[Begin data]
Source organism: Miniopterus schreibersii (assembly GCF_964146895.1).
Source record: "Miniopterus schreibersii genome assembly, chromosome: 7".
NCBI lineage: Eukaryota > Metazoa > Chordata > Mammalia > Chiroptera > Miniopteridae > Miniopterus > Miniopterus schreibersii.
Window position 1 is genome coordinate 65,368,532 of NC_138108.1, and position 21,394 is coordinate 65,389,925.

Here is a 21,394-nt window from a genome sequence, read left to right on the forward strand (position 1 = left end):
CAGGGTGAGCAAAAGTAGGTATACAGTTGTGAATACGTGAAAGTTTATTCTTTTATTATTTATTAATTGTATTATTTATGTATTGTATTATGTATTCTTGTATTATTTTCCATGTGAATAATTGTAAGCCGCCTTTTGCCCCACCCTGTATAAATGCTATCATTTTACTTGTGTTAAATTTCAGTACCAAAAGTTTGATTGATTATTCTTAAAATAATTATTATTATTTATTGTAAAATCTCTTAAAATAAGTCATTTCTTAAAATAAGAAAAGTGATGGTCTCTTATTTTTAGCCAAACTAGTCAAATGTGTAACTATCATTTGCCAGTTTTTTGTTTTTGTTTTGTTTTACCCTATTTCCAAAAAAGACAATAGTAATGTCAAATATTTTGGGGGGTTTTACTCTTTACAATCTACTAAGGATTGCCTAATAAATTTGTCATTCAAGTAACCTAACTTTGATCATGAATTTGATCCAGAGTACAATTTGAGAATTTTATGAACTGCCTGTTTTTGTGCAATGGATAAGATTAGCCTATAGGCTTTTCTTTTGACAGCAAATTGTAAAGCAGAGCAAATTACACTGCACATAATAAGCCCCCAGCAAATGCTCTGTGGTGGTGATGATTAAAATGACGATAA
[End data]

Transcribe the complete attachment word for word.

Source organism: Miniopterus schreibersii (assembly GCF_964146895.1).
Source record: "Miniopterus schreibersii genome assembly, chromosome: 7".
NCBI lineage: Eukaryota > Metazoa > Chordata > Mammalia > Chiroptera > Miniopteridae > Miniopterus > Miniopterus schreibersii.
Window position 1 is genome coordinate 65,368,532 of NC_138108.1, and position 21,394 is coordinate 65,389,925.

Here is a 21,394-nt window from a genome sequence, read left to right on the forward strand (position 1 = left end):
CAGGGTGAGCAAAAGTAGGTATACAGTTGTGAATACGTGAAAGTTTATTCTTTTATTATTTATTAATTGTATTATTTATGTATTGTATTATGTATTCTTGTATTATTTTCCATGTGAATAATTGTAAGCCGCCTTTTGCCCCACCCTGTATAAATGCTATCATTTTACTTGTGTTAAATTTCAGTACCAAAAGTTTGATTGATTATTCTTAAAATAATTATTATTATTTATTGTAAAATCTCTTAAAATAAGTCATTTCTTAAAATAAGAAAAGTGATGGTCTCTTATTTTTAGCCAAACTAGTCAAATGTGTAACTATCATTTGCCAGTTTTTTGTTTTTGTTTTGTTTTACCCTATTTCCAAAAAAGACAATAGTAATGTCAAATATTTTGGGGGGTTTTACTCTTTACAATCTACTAAGGATTGCCTAATAAATTTGTCATTCAAGTAACCTAACTTTGATCATGAATTTGATCCAGAGTACAATTTGAGAATTTTATGAACTGCCTGTTTTTGTGCAATGGATAAGATTAGCCTATAGGCTTTTCTTTTGACAGCAAATTGTAAAGCAGAGCAAATTACACTGCACATAATAAGCCCCCAGCAAATGCTCTGTGGTGGTGATGATTAAAATGACGATAA